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Sunday, October 25, 2020

YJAG prexy challenges journalists to flex muscles into investigative journalism

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The President of the Young Journalists Association of the Gambia (YJAG) has tasked his members to work to flex their muscles into investigative reporting in order to better hold Government accountable.

Kebba Jeffang made the remarks last Saturday at a day-long training on digital tools and basic finance reporting for more than 21 young journalists drawn from the print and electronic media.

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It was organised by YJAG.
Jeffang said investigative journalism has been missing in The Gambia and that building the capacity of his members through such trainings is necessary for topnotch journalism.

Already, the Gambia Press Union (GPU) in collaboration with partners conducted two trainings on investigative journalism recently to build journalists’ capacity and understanding of investigative journalism and in-depth reporting.

He explained that the training was necessitated by the need to augment economic and finance reporting in newsrooms across the country.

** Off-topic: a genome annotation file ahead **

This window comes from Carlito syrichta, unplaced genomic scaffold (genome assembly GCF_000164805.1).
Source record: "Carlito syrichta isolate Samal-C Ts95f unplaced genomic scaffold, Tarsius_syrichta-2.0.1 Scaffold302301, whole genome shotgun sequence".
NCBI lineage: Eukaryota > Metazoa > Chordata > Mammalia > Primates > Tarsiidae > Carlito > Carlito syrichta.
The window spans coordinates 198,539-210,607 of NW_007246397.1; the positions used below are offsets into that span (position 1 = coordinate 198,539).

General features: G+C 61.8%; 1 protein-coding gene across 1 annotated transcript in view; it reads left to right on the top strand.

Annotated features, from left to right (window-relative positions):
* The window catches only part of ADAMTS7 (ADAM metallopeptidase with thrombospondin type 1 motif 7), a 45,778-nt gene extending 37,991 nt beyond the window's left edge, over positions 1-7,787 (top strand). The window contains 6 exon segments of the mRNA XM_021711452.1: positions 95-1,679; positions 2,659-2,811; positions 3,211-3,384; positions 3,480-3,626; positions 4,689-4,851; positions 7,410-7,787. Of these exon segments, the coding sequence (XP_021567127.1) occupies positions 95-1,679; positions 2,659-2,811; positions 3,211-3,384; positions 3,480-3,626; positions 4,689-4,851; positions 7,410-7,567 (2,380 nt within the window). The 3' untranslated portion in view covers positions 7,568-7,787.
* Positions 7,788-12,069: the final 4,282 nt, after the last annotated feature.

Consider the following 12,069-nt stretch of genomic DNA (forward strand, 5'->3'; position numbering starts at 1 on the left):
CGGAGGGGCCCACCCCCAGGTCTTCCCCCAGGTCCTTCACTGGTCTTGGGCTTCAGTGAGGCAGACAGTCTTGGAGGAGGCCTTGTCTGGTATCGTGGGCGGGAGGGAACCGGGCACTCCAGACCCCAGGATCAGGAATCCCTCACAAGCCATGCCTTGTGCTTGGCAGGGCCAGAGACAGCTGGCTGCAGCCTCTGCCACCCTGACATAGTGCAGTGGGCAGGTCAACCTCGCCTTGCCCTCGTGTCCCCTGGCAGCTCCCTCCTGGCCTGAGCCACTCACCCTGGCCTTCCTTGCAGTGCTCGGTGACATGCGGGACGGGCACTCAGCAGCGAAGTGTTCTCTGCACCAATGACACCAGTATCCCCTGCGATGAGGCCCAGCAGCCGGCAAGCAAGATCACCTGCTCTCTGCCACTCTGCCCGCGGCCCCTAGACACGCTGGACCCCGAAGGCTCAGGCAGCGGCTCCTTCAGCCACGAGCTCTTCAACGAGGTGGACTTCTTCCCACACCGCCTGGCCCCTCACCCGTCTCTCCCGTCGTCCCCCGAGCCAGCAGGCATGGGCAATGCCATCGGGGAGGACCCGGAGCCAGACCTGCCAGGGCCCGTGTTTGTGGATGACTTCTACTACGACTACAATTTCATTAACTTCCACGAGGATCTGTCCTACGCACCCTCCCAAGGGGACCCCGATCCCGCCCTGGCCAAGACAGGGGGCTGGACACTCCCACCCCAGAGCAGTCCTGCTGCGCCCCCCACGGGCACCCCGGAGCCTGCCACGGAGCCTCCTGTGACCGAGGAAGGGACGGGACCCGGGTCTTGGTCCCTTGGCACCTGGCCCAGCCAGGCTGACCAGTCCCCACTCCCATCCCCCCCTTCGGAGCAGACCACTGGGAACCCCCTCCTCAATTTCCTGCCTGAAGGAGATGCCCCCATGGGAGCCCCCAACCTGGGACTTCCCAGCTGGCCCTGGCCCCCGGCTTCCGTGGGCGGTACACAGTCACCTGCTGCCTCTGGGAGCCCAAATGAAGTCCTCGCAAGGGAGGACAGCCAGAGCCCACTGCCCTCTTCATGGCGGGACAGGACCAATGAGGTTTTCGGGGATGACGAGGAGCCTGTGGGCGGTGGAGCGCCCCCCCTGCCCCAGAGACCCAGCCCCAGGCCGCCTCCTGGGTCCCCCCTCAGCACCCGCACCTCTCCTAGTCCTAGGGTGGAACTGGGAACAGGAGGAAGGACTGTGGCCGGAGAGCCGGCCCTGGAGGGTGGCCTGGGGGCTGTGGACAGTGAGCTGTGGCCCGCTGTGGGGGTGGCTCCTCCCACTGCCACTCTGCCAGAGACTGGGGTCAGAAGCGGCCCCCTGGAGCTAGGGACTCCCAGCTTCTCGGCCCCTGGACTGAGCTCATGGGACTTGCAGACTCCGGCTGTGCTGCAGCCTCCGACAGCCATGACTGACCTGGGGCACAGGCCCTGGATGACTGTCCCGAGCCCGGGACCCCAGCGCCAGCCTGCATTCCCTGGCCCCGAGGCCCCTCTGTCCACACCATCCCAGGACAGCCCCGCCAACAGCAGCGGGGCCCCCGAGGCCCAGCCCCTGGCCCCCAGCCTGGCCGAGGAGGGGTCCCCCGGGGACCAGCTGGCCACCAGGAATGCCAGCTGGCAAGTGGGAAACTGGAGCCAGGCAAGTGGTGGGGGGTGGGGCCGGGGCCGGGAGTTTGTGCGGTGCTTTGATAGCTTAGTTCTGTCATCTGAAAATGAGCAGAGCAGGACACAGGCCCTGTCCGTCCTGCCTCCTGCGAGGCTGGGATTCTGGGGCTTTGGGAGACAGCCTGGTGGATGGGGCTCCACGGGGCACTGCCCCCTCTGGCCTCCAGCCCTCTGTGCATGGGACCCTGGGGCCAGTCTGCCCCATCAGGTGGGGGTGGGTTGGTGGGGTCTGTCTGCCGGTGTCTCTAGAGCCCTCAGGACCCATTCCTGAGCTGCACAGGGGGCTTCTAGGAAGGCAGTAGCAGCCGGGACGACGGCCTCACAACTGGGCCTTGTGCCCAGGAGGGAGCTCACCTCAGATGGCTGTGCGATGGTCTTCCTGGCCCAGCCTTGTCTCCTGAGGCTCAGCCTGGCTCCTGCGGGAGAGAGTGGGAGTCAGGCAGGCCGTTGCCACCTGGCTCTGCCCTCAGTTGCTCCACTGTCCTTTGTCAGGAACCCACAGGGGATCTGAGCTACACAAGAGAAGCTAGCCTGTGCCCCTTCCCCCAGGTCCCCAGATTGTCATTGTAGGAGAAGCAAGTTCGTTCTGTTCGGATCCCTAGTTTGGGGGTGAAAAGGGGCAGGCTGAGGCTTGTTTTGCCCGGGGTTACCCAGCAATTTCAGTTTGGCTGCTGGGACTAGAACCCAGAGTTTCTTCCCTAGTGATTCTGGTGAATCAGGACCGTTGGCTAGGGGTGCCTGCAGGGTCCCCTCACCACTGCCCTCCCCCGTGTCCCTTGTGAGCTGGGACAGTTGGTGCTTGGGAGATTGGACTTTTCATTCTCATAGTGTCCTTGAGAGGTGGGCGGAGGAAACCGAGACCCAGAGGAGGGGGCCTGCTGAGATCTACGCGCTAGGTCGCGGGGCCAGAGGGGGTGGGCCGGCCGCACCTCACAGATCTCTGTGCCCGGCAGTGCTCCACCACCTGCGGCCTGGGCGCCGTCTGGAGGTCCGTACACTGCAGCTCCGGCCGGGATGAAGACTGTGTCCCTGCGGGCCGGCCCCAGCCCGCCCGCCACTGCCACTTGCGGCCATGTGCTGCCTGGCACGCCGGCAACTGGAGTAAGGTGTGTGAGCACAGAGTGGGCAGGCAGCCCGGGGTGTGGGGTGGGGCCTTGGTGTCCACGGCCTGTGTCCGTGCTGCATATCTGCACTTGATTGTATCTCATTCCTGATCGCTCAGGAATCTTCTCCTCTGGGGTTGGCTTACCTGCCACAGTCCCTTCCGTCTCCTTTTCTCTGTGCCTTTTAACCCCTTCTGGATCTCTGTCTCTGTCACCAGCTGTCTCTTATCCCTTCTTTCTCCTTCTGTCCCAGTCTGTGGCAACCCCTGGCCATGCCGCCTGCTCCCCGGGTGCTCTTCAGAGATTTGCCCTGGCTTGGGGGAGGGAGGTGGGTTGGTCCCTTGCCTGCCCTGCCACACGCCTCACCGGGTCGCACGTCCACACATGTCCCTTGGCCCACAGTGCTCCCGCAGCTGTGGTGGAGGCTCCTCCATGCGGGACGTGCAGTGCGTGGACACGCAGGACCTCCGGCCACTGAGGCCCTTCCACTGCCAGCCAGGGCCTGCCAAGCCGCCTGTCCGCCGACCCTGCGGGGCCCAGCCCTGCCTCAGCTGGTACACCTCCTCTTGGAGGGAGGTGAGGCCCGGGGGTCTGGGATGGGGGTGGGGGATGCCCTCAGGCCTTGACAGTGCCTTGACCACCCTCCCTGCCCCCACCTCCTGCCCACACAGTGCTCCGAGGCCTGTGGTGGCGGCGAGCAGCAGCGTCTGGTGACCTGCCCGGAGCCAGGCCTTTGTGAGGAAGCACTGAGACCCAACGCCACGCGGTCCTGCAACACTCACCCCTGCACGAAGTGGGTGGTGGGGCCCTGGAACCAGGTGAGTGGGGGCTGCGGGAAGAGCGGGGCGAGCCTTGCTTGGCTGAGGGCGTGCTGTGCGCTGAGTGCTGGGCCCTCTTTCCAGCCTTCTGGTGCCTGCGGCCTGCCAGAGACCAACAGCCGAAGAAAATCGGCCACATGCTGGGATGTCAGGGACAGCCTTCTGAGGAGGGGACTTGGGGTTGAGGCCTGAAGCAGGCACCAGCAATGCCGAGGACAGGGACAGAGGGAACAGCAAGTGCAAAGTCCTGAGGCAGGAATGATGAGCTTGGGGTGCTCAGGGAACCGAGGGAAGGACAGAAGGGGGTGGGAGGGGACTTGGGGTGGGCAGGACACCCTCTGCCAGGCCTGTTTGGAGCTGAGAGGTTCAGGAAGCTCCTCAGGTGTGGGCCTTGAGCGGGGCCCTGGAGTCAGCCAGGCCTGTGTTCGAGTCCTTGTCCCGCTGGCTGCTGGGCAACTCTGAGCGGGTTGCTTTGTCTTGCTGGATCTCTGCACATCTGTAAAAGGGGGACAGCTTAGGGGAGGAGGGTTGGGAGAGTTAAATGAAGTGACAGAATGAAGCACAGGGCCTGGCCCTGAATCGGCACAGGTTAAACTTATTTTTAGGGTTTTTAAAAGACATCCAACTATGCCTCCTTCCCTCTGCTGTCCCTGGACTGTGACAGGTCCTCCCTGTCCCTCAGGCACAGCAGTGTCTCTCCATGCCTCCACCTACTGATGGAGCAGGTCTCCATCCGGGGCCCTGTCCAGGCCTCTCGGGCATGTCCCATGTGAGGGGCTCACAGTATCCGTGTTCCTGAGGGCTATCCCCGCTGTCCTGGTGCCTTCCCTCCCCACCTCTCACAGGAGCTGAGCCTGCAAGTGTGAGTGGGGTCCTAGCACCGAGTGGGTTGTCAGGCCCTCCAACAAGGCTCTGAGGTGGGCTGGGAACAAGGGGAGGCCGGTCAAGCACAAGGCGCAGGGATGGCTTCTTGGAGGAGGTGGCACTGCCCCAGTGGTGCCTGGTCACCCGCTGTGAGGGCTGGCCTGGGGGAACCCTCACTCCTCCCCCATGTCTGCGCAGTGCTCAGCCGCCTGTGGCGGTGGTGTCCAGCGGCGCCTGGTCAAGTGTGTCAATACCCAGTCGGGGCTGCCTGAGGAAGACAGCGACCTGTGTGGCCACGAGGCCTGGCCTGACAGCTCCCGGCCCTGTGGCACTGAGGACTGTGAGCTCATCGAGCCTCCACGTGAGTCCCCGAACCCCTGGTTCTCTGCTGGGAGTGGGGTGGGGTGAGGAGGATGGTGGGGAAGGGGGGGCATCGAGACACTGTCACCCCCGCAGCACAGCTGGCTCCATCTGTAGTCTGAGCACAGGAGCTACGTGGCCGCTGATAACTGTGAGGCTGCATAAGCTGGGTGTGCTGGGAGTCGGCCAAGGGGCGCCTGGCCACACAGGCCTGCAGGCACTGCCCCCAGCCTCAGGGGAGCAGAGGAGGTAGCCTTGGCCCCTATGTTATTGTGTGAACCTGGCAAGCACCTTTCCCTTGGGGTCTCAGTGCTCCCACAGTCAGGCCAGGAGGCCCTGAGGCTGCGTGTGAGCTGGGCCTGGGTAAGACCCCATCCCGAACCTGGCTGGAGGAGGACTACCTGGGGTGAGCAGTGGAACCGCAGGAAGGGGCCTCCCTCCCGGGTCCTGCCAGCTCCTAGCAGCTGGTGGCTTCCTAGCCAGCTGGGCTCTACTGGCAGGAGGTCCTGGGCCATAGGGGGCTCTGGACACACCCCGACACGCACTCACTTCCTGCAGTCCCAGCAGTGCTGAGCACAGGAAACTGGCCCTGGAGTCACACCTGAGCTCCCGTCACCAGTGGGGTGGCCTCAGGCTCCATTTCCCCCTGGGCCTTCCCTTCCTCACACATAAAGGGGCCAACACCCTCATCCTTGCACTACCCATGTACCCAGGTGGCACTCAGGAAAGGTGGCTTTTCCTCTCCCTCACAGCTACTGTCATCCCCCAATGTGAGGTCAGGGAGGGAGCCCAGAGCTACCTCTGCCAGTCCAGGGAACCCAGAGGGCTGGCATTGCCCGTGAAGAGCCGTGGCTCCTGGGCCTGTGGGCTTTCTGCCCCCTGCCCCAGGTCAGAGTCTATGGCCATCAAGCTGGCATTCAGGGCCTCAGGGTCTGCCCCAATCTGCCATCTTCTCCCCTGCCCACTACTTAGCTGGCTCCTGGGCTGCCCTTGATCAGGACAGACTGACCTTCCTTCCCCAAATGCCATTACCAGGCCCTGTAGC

The vice president of GPU, Mustapha K Darboe, said the training is crucial and as such urged participants to take it with seriousness and to give it the attention it deserves.
“Often we have trainings in this country… what happen is that people get to the training and leave with very little,” he said.

According to him, in order for journalists to effectively and efficiently do their work, they should understand the nature of their job first.

Commenting on finance reporting, Darboe said what comes to mind is a ‘treasure thrown of data that nobody even knows about’.

“Every year the PAC/PEC sits in this country, the national assembly’s body that scrutinises public enterprises and the national assembly committee that scrutinises public institutions.

The overwhelming number of things they deal with are finances of public institutions. You seldom see these on newspapers other than the normal day to day reporting,” he said.

Mustapha Ceesay, Media Academy for Journalism and Communication (MAJaC) Students’ Union, said the training will immensely add value to the participants’ works or careers. He urged his peers to endeavour to use the knowledge gained in the training.

Fatou Sey, vice president of the School of Journalism and Digital Media of the University of The Gambia, also shared similar remarks.

Meanwhile, Lamin Jahateh from the GPU and Demba Kandeh, a journalism trainer at MAJaC and the University of The Gambia trained the participants.

Jahateh presented on basic finance reporting while Kandeh engaged the young journalists on digital tools for journalists.

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